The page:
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FOR IMMEDIATE RELEASE
Andrea Keller Helsel, NPCA
National Parks Conservation Association Launches New Public Service Ad Campaign
Calls on New Congress, Administration for National Park Funding, Protections
Campaign features Petrified Forest, National Mall as examples of parks in need
WASHINGTON - August 22 - The nation's leading voice for the national parks, the nonprofit National Parks Conservation Association (NPCA) today announced the launch of its 2008 "Our National Parks" public service advertising campaign, which features actors Amy Madigan and Sam Waterston, and calls on the American public for help in encouraging greater federal funding for national park upkeep and protection.
"Our national parks: the Washington Monument, Petrified Forest, Yosemite, Mesa Verde, and many others, are national treasures," said NPCA President Tom Kiernan. "We need action to protect them for our children and grandchildren."
The new print and radio public service advertisements, developed by the PlowShare Group, Inc., will be distributed to magazines, newspapers, and radio stations nationwide. The radio spots include two generously recorded by actors Amy Madigan and Sam Waterston, both of whom also provided voice-over talent for filmmaker Ken Burns' new documentary about America's national parks, planned for release in fall 2009.
In NPCA's public service ads, the public is encouraged to visit npca.org to sign a petition to Congress and the incoming Administration to seek their support for restoring our national parks in time for the park system's 2016 centennial. The petition will be delivered in February.
In a 2008 nationwide survey conducted by Peter Hart Research Associates, 83 percent of respondents indicated that it was extremely or quite important for the federal government to protect and support national parks such as Yellowstone, the Grand Canyon, and the Everglades.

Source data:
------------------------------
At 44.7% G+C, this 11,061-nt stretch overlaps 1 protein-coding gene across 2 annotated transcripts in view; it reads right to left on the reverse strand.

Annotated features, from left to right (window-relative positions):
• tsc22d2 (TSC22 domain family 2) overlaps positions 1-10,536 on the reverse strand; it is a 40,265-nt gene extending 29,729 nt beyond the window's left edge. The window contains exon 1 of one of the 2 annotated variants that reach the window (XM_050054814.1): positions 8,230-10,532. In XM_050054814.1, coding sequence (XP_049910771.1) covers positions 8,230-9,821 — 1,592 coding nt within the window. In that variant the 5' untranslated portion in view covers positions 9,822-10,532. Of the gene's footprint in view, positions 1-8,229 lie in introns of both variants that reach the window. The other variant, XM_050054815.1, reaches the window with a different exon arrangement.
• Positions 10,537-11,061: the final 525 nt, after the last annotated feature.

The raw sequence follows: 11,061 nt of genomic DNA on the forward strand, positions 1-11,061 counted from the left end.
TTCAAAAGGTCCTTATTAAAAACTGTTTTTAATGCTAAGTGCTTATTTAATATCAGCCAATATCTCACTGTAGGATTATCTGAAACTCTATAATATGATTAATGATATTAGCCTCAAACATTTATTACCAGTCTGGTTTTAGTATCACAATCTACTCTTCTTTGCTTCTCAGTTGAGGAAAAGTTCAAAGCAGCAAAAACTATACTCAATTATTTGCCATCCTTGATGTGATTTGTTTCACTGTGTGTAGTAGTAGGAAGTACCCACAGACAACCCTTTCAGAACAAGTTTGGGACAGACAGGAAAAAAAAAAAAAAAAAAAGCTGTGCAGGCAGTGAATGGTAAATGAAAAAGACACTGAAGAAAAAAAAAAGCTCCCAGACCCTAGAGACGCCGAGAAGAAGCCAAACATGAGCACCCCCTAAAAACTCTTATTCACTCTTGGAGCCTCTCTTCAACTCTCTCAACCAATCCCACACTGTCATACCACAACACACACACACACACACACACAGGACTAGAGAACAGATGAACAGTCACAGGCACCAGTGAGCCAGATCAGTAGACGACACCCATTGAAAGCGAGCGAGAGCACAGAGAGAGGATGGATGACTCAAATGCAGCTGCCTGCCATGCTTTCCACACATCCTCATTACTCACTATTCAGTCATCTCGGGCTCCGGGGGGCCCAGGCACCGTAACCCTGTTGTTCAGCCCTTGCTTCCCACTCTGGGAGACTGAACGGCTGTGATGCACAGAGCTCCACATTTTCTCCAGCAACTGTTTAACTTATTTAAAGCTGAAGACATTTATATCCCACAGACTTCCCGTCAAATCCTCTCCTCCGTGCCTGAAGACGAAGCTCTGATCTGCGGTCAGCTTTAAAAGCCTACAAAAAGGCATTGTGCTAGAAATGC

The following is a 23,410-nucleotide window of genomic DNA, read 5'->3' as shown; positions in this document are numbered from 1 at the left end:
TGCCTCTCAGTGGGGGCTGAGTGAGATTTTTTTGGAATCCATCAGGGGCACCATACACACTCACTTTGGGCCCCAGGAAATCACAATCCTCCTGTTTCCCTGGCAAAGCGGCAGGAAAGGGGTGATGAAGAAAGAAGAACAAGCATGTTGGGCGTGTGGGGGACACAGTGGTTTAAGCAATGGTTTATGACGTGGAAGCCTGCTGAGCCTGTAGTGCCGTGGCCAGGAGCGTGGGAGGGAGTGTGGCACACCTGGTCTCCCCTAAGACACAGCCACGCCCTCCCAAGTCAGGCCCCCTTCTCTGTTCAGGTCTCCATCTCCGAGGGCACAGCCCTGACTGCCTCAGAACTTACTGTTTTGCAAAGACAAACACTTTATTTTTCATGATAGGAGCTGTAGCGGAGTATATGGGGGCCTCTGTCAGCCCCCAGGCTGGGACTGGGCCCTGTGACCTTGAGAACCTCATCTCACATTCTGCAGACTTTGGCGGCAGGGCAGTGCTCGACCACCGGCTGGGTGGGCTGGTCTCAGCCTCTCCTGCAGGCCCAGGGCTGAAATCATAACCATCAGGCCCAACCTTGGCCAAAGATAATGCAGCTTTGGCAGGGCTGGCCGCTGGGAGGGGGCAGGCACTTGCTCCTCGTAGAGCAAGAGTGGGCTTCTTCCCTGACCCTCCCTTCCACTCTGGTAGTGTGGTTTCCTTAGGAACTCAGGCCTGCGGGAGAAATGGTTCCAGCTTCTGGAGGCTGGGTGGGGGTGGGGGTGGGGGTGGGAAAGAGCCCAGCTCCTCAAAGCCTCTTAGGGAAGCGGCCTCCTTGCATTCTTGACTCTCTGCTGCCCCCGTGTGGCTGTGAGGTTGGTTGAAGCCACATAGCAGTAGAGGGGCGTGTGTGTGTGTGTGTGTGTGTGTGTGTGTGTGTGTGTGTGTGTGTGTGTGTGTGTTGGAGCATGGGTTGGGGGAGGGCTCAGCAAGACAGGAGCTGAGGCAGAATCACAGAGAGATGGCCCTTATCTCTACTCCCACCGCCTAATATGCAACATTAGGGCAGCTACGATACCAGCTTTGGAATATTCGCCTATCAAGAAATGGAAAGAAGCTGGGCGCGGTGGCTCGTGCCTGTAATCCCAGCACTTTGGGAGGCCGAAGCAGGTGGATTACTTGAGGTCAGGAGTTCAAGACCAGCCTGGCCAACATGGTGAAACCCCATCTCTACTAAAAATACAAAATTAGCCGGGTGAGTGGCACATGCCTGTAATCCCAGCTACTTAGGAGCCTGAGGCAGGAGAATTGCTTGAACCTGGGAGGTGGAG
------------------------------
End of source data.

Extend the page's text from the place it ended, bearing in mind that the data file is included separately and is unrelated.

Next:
Yet, as NPCA's new public service campaign points out, chronic federal funding shortfalls have put national parks nationwide at risk. While Congress has provided some increased funding, parks such as the National Mall continue to suffer from inadequate investment. At the Mall, $350 million is needed for maintenance and preservation of the monuments, historic buildings, and parkland, and for visitor services and signage. Nationwide, national parks struggle with a cumulative backlog of maintenance needs of nearly $9 billion.
NPCA's campaign also features Petrified Forest National Park in Arizona, which is at risk of residential and commercial development within its boundaries because the National Park Service doesn't have the needed funds to acquire land from willing sellers. Landowner Mike Fitzgerald has been holding out for the Park Service to buy his "scientifically valuable" land for years; he warned the Christian Science Monitor newspaper in July that he may be forced to sell to a developer.
According to NPCA's recent report, America's Heritage: For Sale, the Park Service needs nearly $2 billion to acquire 1.8 million acres of priority lands within the boundaries of national parks nationwide, including Santa Monica Mountains National Recreation Area in Southern California, Valley Forge National Historical Park in Pennsylvania, Virgin Islands National Park in the U.S.V.I, and New River Gorge National River in West Virginia.
"Americans expect the federal government to take care of our national parks," said Kiernan. "We'll be looking to the new Administration and Congress to fulfill that promise."
Next week, NPCA is convening the first meeting of the National Parks Second Century Commission, a body of distinguished private citizens that is conducting a broadly inclusive dialogue over the next 18 months about national parks, their values, and role in society. The meeting will be held at Santa Monica Mountains National Recreation Area, on August 24-27.